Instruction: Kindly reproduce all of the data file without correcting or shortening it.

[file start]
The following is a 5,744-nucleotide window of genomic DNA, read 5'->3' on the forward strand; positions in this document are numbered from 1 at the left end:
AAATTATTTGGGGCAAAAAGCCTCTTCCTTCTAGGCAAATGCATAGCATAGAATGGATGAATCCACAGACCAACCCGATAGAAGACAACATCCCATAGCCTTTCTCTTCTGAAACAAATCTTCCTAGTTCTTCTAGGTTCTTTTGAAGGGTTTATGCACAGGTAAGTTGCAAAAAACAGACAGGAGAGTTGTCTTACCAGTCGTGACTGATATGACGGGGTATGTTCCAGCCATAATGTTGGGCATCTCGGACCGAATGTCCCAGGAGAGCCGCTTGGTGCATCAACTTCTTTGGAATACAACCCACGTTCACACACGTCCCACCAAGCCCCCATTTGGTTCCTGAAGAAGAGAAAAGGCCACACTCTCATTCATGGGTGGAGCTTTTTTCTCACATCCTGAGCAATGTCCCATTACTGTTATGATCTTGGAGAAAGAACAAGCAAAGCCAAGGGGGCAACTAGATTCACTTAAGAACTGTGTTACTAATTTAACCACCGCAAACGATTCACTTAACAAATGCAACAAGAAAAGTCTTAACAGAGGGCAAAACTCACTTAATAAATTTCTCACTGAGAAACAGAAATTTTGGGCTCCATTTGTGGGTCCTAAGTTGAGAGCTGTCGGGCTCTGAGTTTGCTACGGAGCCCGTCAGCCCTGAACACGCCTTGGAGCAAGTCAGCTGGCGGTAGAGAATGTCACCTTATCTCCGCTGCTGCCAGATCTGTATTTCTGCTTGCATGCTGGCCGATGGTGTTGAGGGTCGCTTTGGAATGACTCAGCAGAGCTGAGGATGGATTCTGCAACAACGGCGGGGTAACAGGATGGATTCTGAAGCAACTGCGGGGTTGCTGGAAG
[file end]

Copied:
The following is a 5,744-nucleotide window of genomic DNA, read 5'->3' on the forward strand; positions in this document are numbered from 1 at the left end:
AAATTATTTGGGGCAAAAAGCCTCTTCCTTCTAGGCAAATGCATAGCATAGAATGGATGAATCCACAGACCAACCCGATAGAAGACAACATCCCATAGCCTTTCTCTTCTGAAACAAATCTTCCTAGTTCTTCTAGGTTCTTTTGAAGGGTTTATGCACAGGTAAGTTGCAAAAAACAGACAGGAGAGTTGTCTTACCAGTCGTGACTGATATGACGGGGTATGTTCCAGCCATAATGTTGGGCATCTCGGACCGAATGTCCCAGGAGAGCCGCTTGGTGCATCAACTTCTTTGGAATACAACCCACGTTCACACACGTCCCACCAAGCCCCCATTTGGTTCCTGAAGAAGAGAAAAGGCCACACTCTCATTCATGGGTGGAGCTTTTTTCTCACATCCTGAGCAATGTCCCATTACTGTTATGATCTTGGAGAAAGAACAAGCAAAGCCAAGGGGGCAACTAGATTCACTTAAGAACTGTGTTACTAATTTAACCACCGCAAACGATTCACTTAACAAATGCAACAAGAAAAGTCTTAACAGAGGGCAAAACTCACTTAATAAATTTCTCACTGAGAAACAGAAATTTTGGGCTCCATTTGTGGGTCCTAAGTTGAGAGCTGTCGGGCTCTGAGTTTGCTACGGAGCCCGTCAGCCCTGAACACGCCTTGGAGCAAGTCAGCTGGCGGTAGAGAATGTCACCTTATCTCCGCTGCTGCCAGATCTGTATTTCTGCTTGCATGCTGGCCGATGGTGTTGAGGGTCGCTTTGGAATGACTCAGCAGAGCTGAGGATGGATTCTGCAACAACGGCGGGGTAACAGGATGGATTCTGAAGCAACTGCGGGGTTGCTGGAAG